Traditional Customs vs Modern Ideas.

Submitted by: Myrtle Liew, of Heart to Heart Designs, www.hearttoheartdesigns.ca.
Professionally written by Craig Sebastiano for Heart to Heart Designs

Wedding customs and traditions go back centuries and they almost never change while the symbolic meaning does. For example, some Western wedding traditions symbolize the bride leaving her father’s control and becoming part of a new family with her husband. However, the symbolism is lost today because both the bride and groom are considered equal.

Besides the bride and groom, a traditional Western wedding includes a best man, maid of honour, groomsmen, bridesmaids, a flower girl, a ringbearer (usually a young boy), and male ushers. These people are usually close friends or family of the bride and groom.

As for wedding invitations, there is also tradition involved. The third-person is usually used and the wording is also important. Here are some specific rules:

  • An invitation for a ceremony in a house of worship says “Mr. and Mrs. John A. Macdonald request the honour of your presence…”
  • An invitation for a reception says “Mr. and Mrs. Alexander Mackenzie request the pleasure of your company…”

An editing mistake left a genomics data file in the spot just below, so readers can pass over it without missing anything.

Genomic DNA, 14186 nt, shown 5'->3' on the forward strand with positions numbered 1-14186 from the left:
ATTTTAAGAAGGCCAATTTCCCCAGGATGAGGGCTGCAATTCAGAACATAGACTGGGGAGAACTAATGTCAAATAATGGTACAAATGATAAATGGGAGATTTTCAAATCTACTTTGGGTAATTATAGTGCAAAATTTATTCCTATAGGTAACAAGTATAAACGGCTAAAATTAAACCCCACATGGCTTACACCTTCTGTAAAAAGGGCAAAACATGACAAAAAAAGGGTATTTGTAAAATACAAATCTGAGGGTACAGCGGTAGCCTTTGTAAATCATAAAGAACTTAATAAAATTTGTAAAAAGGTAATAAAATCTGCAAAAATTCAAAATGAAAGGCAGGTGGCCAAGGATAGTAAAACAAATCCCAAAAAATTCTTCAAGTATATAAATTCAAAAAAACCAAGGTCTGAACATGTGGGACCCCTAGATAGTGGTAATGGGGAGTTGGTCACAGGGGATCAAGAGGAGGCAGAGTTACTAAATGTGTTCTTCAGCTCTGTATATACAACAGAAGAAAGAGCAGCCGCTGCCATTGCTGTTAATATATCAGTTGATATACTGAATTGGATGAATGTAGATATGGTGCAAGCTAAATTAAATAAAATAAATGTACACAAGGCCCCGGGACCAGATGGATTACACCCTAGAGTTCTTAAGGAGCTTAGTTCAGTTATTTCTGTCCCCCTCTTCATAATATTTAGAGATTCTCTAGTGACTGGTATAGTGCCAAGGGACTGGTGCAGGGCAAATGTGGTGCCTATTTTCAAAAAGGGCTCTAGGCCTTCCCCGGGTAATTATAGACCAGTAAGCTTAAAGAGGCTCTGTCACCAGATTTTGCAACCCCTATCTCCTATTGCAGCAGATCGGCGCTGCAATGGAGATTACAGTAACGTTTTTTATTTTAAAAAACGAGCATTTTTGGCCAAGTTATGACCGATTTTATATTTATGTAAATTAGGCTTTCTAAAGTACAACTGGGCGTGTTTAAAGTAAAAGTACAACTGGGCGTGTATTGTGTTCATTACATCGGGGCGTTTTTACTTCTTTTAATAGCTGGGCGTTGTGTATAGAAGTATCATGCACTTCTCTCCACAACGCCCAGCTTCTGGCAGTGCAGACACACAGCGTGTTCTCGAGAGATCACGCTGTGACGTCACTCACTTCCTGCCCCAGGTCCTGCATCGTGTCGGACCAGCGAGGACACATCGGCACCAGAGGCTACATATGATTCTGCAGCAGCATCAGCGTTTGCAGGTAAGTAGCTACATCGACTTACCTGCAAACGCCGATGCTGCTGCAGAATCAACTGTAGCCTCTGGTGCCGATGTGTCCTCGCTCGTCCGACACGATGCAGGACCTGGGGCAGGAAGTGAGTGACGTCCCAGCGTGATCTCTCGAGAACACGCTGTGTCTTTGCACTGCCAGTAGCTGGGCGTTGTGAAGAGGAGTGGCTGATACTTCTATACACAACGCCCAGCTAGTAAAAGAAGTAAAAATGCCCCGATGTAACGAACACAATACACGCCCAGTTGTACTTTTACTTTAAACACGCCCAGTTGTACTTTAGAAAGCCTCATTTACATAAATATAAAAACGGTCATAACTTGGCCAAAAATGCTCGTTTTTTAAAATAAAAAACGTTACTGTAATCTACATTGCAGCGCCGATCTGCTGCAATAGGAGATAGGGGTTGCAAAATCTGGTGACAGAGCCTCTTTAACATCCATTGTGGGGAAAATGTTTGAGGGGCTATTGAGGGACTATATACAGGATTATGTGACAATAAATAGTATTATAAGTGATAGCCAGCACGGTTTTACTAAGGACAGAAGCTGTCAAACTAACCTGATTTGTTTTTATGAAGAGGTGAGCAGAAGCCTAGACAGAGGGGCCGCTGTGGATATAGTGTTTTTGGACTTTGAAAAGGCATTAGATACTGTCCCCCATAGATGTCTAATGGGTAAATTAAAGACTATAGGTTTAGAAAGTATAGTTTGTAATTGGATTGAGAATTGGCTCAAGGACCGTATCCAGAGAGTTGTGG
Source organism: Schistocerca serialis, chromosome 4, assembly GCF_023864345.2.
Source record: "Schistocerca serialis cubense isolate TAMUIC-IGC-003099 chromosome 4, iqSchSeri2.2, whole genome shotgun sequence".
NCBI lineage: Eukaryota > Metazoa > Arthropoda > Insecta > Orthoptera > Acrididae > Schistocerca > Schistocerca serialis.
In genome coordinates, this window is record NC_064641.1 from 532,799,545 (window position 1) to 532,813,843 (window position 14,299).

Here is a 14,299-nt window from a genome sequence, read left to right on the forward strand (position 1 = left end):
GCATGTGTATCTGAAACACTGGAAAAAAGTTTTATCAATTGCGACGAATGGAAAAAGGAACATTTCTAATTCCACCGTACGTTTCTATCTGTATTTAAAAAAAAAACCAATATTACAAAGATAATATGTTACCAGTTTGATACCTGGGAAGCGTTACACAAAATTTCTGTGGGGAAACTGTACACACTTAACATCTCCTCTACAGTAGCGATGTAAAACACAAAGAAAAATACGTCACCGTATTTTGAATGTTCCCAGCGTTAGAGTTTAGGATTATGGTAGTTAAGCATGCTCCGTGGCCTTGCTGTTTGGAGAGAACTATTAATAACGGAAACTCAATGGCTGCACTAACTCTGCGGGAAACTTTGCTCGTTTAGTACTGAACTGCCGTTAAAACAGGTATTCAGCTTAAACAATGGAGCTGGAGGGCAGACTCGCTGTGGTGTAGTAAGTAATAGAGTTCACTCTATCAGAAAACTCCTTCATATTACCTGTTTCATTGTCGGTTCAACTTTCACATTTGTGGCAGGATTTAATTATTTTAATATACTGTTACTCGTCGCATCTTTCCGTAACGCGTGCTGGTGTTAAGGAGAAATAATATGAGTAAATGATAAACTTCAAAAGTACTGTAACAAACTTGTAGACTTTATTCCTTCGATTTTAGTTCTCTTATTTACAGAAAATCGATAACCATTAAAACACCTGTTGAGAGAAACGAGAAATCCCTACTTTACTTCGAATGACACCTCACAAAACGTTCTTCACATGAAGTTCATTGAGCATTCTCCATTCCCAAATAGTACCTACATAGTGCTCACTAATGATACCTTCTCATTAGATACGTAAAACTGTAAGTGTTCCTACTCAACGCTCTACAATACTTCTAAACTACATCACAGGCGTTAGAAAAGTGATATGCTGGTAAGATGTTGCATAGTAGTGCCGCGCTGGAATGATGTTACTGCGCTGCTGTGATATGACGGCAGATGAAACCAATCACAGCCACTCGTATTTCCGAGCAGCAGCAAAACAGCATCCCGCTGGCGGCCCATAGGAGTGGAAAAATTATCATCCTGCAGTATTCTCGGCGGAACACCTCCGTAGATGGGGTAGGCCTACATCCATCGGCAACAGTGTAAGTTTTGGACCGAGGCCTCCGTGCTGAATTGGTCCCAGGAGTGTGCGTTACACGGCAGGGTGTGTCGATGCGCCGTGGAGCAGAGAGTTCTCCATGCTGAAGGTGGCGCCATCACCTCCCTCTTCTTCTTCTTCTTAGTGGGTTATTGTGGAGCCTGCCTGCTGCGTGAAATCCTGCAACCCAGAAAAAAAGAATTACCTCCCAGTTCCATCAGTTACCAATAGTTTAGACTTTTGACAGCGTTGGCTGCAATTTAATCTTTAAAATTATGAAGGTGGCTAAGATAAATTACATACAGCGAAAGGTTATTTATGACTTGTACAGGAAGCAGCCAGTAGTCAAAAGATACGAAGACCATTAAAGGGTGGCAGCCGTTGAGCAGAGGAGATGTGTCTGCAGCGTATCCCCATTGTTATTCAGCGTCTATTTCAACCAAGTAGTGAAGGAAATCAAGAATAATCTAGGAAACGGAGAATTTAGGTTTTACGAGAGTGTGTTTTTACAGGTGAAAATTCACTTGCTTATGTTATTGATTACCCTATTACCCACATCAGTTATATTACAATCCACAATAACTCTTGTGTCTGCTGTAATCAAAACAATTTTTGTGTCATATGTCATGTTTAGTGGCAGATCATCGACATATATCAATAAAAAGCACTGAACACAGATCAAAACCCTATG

• Punctuation is never used except after abbreviations, such as “Mr.” and “Mrs.”
  • For half hours, they are written as “half after two o’clock,” not “two-thirty” or “half past two”
  • Numbers are spelled out when dates are used, such as “the twenty-second of October,” although numbers in a street address may use numerals, such as “92 King Street East”
  • “Mr.” is abbreviated, “Junior” can be should you choose to, while “Doctor” is more appropriate when spelled out
  • An invitation to just the ceremony does not need an RSVP
  • On the invitation to the reception, “RSVP” and “The favour of a reply is requested” are both correct
  • Including the year on the invitation was not a tradition, but has become common today. It is correct to spell it out: “Two thousand and six”Should you choose to be less stuffy and formal, there is no need to use the third-person. An invitation can begin with “Please join us and our families as we celebrate our wedding” or “We invite you to join us in celebrating our love.”

    This can be a complicated process, but it’s not as hard as you think. For more wonderful ideas and great samples of custom invitations, be sure to check out HeartToHeartDesigns.ca

To contact Heart to Heart Designs email: info@hearttoheartdesigns.ca